A liberal estimate places the "stimulative effect" of government spending at around 1.5; for the same dollar left in the economy, conservative estimates rate it around 2.1.

OBTW, remember that government only spends about 80%-85% of what it confiscates in the first place . . . 15%-20% is lost to the government for oversight, management, etc.

So

You stick a gun in my face to redistribute the dollar I earned.

Instead of my dollar creating 2.1 dollars of "stimulus," it now creates (.8)(1.5) = 1.2 dollars of "stimuls."

For a net LOSS of 0.9 dollars . . . multiply by a Trillion.

Oh yeah- here's the "other shoe:" whereas the money left in hte hands of those who earned it would be applied direclty to goods and services that satisfy human wants and needs, acting very efficiently in hte economy to send supply/demand signals, "government spending" [redistribution] most assuredly does not. Instead, it goes into the hands of various special interests that may or may not send legitimate signals about human needs and wants into the economy.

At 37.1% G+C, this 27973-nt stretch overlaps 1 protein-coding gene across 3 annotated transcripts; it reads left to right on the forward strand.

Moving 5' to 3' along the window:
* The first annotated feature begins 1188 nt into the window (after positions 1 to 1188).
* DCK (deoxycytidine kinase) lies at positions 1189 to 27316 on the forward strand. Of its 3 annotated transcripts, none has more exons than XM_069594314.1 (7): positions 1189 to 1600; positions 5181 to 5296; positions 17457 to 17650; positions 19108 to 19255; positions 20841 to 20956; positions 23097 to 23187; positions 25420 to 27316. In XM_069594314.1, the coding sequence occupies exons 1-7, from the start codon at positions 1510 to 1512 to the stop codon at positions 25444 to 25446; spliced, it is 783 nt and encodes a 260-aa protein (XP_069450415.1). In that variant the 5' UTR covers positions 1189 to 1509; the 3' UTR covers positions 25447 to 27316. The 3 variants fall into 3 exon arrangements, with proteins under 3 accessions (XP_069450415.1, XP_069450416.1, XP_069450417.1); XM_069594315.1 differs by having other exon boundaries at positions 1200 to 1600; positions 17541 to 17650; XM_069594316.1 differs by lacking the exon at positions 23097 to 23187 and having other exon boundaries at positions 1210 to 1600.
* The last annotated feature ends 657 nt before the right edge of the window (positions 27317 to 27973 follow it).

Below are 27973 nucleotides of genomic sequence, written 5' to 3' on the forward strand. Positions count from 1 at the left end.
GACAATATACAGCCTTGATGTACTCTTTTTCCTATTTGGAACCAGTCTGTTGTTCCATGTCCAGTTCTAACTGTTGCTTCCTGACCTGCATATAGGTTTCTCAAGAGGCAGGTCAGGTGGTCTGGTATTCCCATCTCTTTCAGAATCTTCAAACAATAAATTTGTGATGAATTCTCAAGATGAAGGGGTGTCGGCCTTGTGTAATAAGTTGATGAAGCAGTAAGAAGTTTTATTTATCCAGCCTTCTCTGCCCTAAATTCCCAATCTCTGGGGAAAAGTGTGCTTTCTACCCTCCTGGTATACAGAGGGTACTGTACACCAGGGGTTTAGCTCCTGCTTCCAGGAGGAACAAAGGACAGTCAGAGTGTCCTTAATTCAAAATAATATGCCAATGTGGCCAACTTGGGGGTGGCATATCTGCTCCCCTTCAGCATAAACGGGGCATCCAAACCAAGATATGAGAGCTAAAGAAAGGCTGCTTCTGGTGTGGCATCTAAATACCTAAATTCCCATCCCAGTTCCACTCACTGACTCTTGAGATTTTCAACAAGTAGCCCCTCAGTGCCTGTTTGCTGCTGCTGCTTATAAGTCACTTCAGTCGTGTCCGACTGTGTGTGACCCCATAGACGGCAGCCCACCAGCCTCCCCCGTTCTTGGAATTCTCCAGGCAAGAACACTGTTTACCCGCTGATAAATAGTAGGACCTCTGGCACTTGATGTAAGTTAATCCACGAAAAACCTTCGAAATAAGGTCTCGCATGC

And here's some comestibles for cogitation for those one or two of you out there who may actually give a rip about what is really going down-

when one side has to rely on lies, name calling, and misrepresentation over some invented "crisis" as the need for "fast action without deliberation," watch out. There is a reason why htey must lie, misrepresent, name call, and shout about the need for immediate action.

And it isn't because they care about the truth of the thing.

Oh, and teadching a four year old how to ski? Sheesh. Give hte kid a break.
 
yacf, there are no apolitical or nonpolitical economists arguing against the surplus. I'm in the profession. I know.